The new revised agreement will be submitted to Congress for approval, rather than put to a popular vote.
. . .
The five main points which have been changed are:
- The Farc will have to declare all their assets and hand them over.
- The money will be used for reparation payments for the victims of the conflict
- Concerns by religious groups that the agreement undermined family values have been addressed
- A time limit of 10 years has been set for the transitional justice system
- Farc rebels will be expected to provide exhaustive information about any drug trafficking they may have been involved in
- The peace agreement will not form part of Colombia’s constitution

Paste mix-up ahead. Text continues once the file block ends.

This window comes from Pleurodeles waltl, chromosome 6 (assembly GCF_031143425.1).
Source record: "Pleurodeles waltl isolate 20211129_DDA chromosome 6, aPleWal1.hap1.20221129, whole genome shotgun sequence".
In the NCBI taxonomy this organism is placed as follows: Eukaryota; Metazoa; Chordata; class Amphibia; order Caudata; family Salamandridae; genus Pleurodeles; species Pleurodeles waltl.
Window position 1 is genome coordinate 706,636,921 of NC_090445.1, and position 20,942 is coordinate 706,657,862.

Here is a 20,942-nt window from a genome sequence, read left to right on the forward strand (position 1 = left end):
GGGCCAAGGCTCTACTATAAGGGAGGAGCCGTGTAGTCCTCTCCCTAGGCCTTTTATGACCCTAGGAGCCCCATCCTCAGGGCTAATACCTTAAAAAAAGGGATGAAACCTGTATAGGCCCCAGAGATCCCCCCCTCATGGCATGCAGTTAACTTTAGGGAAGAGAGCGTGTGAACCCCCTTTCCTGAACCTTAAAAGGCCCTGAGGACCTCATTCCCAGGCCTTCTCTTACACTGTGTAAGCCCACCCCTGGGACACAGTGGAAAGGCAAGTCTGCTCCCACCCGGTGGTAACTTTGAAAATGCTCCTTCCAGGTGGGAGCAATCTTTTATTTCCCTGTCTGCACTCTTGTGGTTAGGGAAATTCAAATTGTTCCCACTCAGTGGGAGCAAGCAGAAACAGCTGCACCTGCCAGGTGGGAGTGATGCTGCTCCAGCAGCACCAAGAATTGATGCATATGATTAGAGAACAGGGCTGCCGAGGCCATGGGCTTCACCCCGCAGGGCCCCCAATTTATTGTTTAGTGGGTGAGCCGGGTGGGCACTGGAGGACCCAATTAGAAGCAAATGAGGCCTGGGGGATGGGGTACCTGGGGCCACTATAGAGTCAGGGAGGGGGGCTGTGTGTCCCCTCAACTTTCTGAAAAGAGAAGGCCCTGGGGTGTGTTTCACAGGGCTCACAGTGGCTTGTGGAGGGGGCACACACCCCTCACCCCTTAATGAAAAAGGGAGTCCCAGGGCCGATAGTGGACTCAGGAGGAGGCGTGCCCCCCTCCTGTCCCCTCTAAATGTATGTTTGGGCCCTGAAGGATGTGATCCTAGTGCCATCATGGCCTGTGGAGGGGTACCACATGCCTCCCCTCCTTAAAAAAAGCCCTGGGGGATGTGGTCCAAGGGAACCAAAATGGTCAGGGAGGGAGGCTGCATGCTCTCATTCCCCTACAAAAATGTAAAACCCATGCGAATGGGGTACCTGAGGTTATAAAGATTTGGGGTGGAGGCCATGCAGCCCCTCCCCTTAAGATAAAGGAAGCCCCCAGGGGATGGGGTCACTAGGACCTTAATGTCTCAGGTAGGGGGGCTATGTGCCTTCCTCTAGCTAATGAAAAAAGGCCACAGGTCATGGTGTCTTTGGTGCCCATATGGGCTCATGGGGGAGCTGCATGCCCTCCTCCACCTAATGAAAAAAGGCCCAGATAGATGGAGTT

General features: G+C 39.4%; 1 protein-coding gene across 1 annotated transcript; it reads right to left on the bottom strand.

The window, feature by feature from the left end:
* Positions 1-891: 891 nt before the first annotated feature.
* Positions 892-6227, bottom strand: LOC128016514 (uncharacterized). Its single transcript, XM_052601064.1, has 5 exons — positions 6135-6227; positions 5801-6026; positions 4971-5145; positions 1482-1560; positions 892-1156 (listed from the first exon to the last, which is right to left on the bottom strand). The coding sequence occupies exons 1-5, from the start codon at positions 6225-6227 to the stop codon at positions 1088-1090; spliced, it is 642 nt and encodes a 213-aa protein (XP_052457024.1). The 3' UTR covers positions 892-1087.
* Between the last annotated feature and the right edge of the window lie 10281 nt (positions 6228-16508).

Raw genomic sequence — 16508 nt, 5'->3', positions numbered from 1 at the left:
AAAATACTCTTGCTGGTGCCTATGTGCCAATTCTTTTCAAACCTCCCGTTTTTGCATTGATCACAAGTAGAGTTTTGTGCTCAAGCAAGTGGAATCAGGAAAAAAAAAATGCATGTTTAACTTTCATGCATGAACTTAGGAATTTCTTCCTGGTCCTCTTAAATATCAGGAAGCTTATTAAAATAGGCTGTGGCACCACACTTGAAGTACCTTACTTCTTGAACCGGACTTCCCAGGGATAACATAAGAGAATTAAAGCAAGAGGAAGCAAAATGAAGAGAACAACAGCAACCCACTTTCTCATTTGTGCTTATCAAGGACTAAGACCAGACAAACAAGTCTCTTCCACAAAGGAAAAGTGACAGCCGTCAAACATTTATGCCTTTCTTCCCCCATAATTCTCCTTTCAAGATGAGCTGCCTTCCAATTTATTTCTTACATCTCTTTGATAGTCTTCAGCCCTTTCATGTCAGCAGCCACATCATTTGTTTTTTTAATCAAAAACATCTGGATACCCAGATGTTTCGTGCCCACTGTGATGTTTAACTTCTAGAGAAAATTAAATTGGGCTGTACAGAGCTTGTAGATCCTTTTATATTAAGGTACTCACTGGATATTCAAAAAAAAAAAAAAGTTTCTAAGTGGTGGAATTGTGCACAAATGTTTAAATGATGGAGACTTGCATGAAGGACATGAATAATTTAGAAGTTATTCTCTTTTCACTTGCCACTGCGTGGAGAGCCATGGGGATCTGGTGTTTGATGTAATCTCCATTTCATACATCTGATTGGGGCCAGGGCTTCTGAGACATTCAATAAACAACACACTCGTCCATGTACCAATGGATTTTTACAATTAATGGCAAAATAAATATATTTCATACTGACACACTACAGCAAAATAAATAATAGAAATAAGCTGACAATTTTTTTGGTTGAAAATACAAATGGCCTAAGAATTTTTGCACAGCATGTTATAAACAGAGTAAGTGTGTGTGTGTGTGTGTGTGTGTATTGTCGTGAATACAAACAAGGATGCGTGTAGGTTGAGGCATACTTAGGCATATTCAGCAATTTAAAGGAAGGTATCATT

But opposition groups say it still does not go far enough in punishing rebels for human rights abuses. Santos’ chief rival, ex-president Alvaro Uribe, has rejected even the revised deal.
Uribe has insisted, for instance, that FARC leaders should not be allowed to run for office while still serving sentences for atrocities.
There’s also this,
A rash of murders in Colombia has peace-deal advocates on edge
The victims have mostly been rural organizers, land-rights advocates and people who have campaigned in favor of the peace deal. In the public’s perception, they’re associated with the left and attacking them is an attack on the viability of peace accords that hope to end the nation’s half-century of conflict, said Sen. Iván Cepeda, a vocal advocate for the deal.